The trial court's reliance on the demonstrated strength of the prosecution evidence and its rejection of the palpably weak defense of denial and alibi interposed by accused-appellant merit Our full affirmance.
The Supreme Court has consistently held that the defense of alibi is considered with suspicion and always received with caution, not only because it is inherently weak and unreliable, but also because it can be fabricated easily (People v. Batidor, 303 SCRA 335, 350 ). Time and again, is has been ruled that alibi is the weakest of all defenses and cannot prevail over the positive identification of the accused by an eyewitness who had no untoward motive to falsely testify against him (People v. Morales, 241 SCRA 267 ; People v. Mamalayan, 280 SCRA 748 ). In the case at bench, prosecution witnesses Antonio Montilla and Stephen Egos have positively identified accused appellant as one of the assailants in the shooting of Garland Egos on April 13, 1991 at about 11:30 in the evening in Lorega, San Miguel, Cebu City. Against these witnesses, no improper motive to falsely testify against accused-appellant has been shown.
Furthermore, for the defense of alibi to prosper, the requirements of time and place must be strictly met (People v. Antonio, 303 SCRA 414 ). It is not enough to prove that the accused was somewhere else when the offense was committed. It
must likewise be shown that he was so far away that it was not possible for him to be physically present at the place of the crime or its immediate vicinity at the time of its commission (People v. Verde, 302 SCRA 690 ). No such showing was made in this case. The requirements of time and place have not been met.
The trial court properly appreciated the presence of the qualifying circumstance of treachery. There is treachery when the offender commits any of the crimes against persons, employing means, methods or forms in their execution, without risk to himself arising from the defenses which the offended party might make (People v. Mallari, 310 SCRA 621, 634 ). Also, treachery may be appreciated even when the victim was initially assaulted frontally, but was attacked again after being rendered helpless and had no means to defend himself or to retaliate (People v. Molina, 292 SCRA 743 ). In this case, as testified by the eyewitnesses, the wounded victim was already lying helpless on the ground when he was unmercifully shot by the accused-appellant. Indeed, there is treachery where the victim soaked in his own blood, defenseless, and calling for help, weakened and dying, was still attacked, thus employing means to insure or afford impunity (People v. Padao, 267 SCRA 64, 78 ).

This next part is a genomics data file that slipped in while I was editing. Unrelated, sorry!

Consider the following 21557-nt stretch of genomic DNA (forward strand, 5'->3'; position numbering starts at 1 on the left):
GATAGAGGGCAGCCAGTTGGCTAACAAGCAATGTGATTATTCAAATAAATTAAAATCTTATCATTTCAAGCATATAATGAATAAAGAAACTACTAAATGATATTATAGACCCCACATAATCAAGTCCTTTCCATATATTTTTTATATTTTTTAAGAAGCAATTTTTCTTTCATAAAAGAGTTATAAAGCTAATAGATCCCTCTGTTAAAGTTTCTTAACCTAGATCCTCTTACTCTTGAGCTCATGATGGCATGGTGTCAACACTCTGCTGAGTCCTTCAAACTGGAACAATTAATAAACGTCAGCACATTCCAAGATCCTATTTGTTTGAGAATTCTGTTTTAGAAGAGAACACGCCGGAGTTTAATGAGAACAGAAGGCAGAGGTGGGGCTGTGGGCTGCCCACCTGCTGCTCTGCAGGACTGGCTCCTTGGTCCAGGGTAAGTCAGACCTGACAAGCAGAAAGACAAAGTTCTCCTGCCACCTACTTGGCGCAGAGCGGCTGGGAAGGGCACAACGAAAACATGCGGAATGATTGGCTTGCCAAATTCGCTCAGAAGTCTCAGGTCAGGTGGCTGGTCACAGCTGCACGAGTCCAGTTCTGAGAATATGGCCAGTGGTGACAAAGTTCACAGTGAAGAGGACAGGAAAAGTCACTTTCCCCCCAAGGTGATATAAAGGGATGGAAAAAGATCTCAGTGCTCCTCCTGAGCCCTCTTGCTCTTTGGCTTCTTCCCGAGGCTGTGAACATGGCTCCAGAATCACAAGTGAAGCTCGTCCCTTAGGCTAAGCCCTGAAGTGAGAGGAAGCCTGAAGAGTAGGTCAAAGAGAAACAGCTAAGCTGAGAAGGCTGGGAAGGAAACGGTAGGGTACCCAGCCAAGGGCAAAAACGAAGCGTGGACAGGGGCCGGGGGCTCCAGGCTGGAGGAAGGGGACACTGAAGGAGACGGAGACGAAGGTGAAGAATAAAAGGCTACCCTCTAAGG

On the other hand, the contention of accused-appellant that evident premeditation was not sufficiently proven appears tenable. For this circumstance to be appreciated, it is necessary that the prosecution prove the following elements: (1) the time when the accused decided to commit the crime; (2) an overt act showing that the accused had clung to their determination to commit the crime; and (3) the lapse of a sufficient period of time between the decision and the execution of the crime, to allow the accused to reflect upon the consequences of the act (People v. Layno, 264 SCRA 558, 577 ). There is nothing in the records to show that the accused-appellant and his co-accused planned the killing of the victim in advance. Neither was there evidence presented indicating that the crime was committed in accordance with a pre-conceived plan. As held in People v. Platilla (304 SCRA 339, 354 ), evident premeditation cannot be appreciated in the absence of direct evidence showing the planning and preparation in killing the victim. Thus, We hold that the trial court erred in appreciating the aggravating circumstance of evident premeditation.
The penalty imposed and the amount of indemnity awarded by the trial court should be modified. The trial court held:
As the offense charged was committed on April 13, 1991, when the imposition of the death penalty was prohibited by the 1987 Constitution and considering further that the reimposition of the death penalty (R.A. 7659) was made effective only in 1994, the imposable penalty hence, is reclusion temporal in its maximum period to reclusion perpetua.
. . .